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Veteran Protests War

This article is more than 12 years old.

In the military, the code has long dictated that you do what your superiors say...and don't complain. But these days, more and more soldiers are questioning the war in Iraq.

The national group, "Iraq Veterans Against the War" started in 2004 to counter the pressure on vets to remain silent. One Marine from New England is part of those protests and, at one point, he faced military charges for his anti-war activities.

WBUR's Monica Brady-Myerov has this profile.

Audio for this story will be available on WBUR's web site later today.

Text of Story:

MONICA BRADY-MYEROV: When Liam Madden graduated from high school in Vermont in 2002 he admits he wasn't mature enough to succeed in college.

LIAM MADDEN: The Marine Corps offered me the opportunity to see a lot of the world that you wouldn't get to see otherwise, to challenge myself and to grow up, and I did.

MONICA BRADY-MYEROV: When the war began a year later, he grew into a protestor. Now he leads the newly formed Boston chapter of Iraq Veterans Against the War, which has ten members and is growing. He's also a freshman at Northeastern University, studying international relations. But over the summer he rode on a bus tour of military bases from New York to Georgia to recruit members and promote an end to the war. Recently he was part of a platform of speakers at an anti-war protest in Kennebunkport, Maine.

LIAM MADDEN: The word that comes to mind as I look out in front of me to a sea of New England's most concerned and compassionate citizens, is conscience.

MONICA BRADY-MYEROV: Madden stands before several hundred people. He's wearing his Marine Corps combat camouflage shirt. It's a defiant act as the Marines have instructed him not to protest in his uniform because he is still part of the Individual Ready Reserves, which is made up of former active duty soldiers and reservists.

LIAM MADDEN: Our solution as Iraq Veterans against the war is to understand that this war will end not thru an act of Congress but thru an organized and collective act of conscience.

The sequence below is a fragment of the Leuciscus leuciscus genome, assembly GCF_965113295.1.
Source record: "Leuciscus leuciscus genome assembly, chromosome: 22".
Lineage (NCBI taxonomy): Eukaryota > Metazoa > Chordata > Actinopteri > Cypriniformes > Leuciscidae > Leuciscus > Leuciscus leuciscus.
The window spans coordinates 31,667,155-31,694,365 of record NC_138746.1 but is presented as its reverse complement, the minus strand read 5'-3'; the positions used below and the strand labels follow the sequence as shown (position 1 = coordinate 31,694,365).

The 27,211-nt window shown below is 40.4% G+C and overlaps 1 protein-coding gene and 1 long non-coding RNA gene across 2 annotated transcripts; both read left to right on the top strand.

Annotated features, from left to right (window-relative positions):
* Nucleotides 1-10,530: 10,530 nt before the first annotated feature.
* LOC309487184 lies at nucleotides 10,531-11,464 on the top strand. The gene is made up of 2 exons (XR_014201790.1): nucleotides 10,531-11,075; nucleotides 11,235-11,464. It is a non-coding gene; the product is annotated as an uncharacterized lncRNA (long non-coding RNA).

MONICA BRADY-MYEROV: Madden, who is 22, says he didn't join the military to gain a platform to protest. But even in boot camp before the war he didn't believe former Iraqi leader Saddam Hussein was a threat to America and he says the war was launched on false pretenses. When he was fighting in Iraq on a six month tour of duty in 2004, he didn't share his views on the war.

LIAM MADDEN: In my experience I found that our presence in Iraq was not contributing to a safer more stable society for the Iraqi people. Whenever we drove past Iraqis I saw people with a lot of hatred a lot of fear and a lot of hopelessness in their eyes. It was evident to me that our presence was making the situation a lot worse.

MONICA BRADY-MYEROV: While still on active duty, Madden helped start The Appeal for Redress. It's a legal strategy that allows active duty service members to petition Congress to pull out of Iraq. Some military observers say active duty military should keep their opinions to themselves. Among them is Andrew Bacevich, a retired Colonel who teaches International Relations at Boston University.

ANDREW BACEVICH: To me the free speech of active duty military personnel ought to be limited or put subordinate to these other principal like having an apolitical military or firm and sacrosanct to the chain of command.

MONICA BRADY-MYEROV: Bacevich says veterans have every right to state their opinions on the war. He for instance has spoken out against it. And that's what Madden was doing in February when he spoke at a rally in New York City where he called it an illegal war.

LIAM MADDEN: The war in Iraq by Nuremberg standards and international and domestic law a war crime and a war of aggression.

After the rally, the military charged him with disloyal statements and threatened to discharge him from the Reserves. But in June the Marine Corps dropped the case. A statement from the Marines says Madden agreed not to wear his uniform again while protesting. Madden says he never agreed to that condition and won't be intimidated.

How do we support the troops, bring us home now!

MONICA BRADY-MYEROV: Liam Madden was wearing his fatigues as he held a banner for Iraq Veterans Against the War at the protest in Kennebunkport. Since then, he hasn't heard from the Marine Corps. He says that when Americans see how many soldiers are against the war, it will help to bring an end to it, just as protests from Vietnam veterans helped to end that conflict.

For WBUR I'm Monica Brady-Myerov.

This program aired on September 11, 2007. The audio for this program is not available.

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